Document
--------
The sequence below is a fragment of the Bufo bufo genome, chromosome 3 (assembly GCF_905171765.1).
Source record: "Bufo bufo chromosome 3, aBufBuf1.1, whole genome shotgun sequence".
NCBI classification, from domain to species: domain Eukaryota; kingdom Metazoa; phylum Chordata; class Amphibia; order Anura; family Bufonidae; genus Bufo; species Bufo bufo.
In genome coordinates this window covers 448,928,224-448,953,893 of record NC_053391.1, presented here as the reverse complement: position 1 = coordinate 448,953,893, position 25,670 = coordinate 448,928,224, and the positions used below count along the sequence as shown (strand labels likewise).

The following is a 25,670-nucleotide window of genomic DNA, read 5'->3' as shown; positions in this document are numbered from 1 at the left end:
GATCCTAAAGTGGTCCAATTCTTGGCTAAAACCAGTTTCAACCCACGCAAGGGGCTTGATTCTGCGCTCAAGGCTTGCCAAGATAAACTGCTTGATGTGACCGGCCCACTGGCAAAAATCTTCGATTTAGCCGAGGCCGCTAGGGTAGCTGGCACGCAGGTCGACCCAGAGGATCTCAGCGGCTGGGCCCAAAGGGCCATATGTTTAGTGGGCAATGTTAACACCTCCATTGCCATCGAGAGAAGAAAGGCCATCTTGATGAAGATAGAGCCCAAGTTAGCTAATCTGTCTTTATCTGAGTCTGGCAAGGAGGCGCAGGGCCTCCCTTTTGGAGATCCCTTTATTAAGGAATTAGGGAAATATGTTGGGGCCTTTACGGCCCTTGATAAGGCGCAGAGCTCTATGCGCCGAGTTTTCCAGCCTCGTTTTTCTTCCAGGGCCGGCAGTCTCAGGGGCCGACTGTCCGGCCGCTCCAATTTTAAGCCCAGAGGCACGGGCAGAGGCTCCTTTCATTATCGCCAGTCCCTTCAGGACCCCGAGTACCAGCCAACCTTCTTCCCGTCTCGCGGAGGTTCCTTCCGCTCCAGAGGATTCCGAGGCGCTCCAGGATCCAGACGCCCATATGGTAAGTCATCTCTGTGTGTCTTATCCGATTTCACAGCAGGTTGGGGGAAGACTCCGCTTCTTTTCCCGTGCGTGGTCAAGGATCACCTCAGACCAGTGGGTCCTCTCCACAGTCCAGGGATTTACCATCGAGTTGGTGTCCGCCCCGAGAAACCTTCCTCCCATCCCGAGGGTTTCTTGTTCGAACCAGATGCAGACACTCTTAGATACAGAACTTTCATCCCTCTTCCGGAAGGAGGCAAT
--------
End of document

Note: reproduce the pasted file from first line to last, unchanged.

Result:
The sequence below is a fragment of the Bufo bufo genome, chromosome 3 (assembly GCF_905171765.1).
Source record: "Bufo bufo chromosome 3, aBufBuf1.1, whole genome shotgun sequence".
NCBI classification, from domain to species: domain Eukaryota; kingdom Metazoa; phylum Chordata; class Amphibia; order Anura; family Bufonidae; genus Bufo; species Bufo bufo.
In genome coordinates this window covers 448,928,224-448,953,893 of record NC_053391.1, presented here as the reverse complement: position 1 = coordinate 448,953,893, position 25,670 = coordinate 448,928,224, and the positions used below count along the sequence as shown (strand labels likewise).

The following is a 25,670-nucleotide window of genomic DNA, read 5'->3' as shown; positions in this document are numbered from 1 at the left end:
GATCCTAAAGTGGTCCAATTCTTGGCTAAAACCAGTTTCAACCCACGCAAGGGGCTTGATTCTGCGCTCAAGGCTTGCCAAGATAAACTGCTTGATGTGACCGGCCCACTGGCAAAAATCTTCGATTTAGCCGAGGCCGCTAGGGTAGCTGGCACGCAGGTCGACCCAGAGGATCTCAGCGGCTGGGCCCAAAGGGCCATATGTTTAGTGGGCAATGTTAACACCTCCATTGCCATCGAGAGAAGAAAGGCCATCTTGATGAAGATAGAGCCCAAGTTAGCTAATCTGTCTTTATCTGAGTCTGGCAAGGAGGCGCAGGGCCTCCCTTTTGGAGATCCCTTTATTAAGGAATTAGGGAAATATGTTGGGGCCTTTACGGCCCTTGATAAGGCGCAGAGCTCTATGCGCCGAGTTTTCCAGCCTCGTTTTTCTTCCAGGGCCGGCAGTCTCAGGGGCCGACTGTCCGGCCGCTCCAATTTTAAGCCCAGAGGCACGGGCAGAGGCTCCTTTCATTATCGCCAGTCCCTTCAGGACCCCGAGTACCAGCCAACCTTCTTCCCGTCTCGCGGAGGTTCCTTCCGCTCCAGAGGATTCCGAGGCGCTCCAGGATCCAGACGCCCATATGGTAAGTCATCTCTGTGTGTCTTATCCGATTTCACAGCAGGTTGGGGGAAGACTCCGCTTCTTTTCCCGTGCGTGGTCAAGGATCACCTCAGACCAGTGGGTCCTCTCCACAGTCCAGGGATTTACCATCGAGTTGGTGTCCGCCCCGAGAAACCTTCCTCCCATCCCGAGGGTTTCTTGTTCGAACCAGATGCAGACACTCTTAGATACAGAACTTTCATCCCTCTTCCGGAAGGAGGCAAT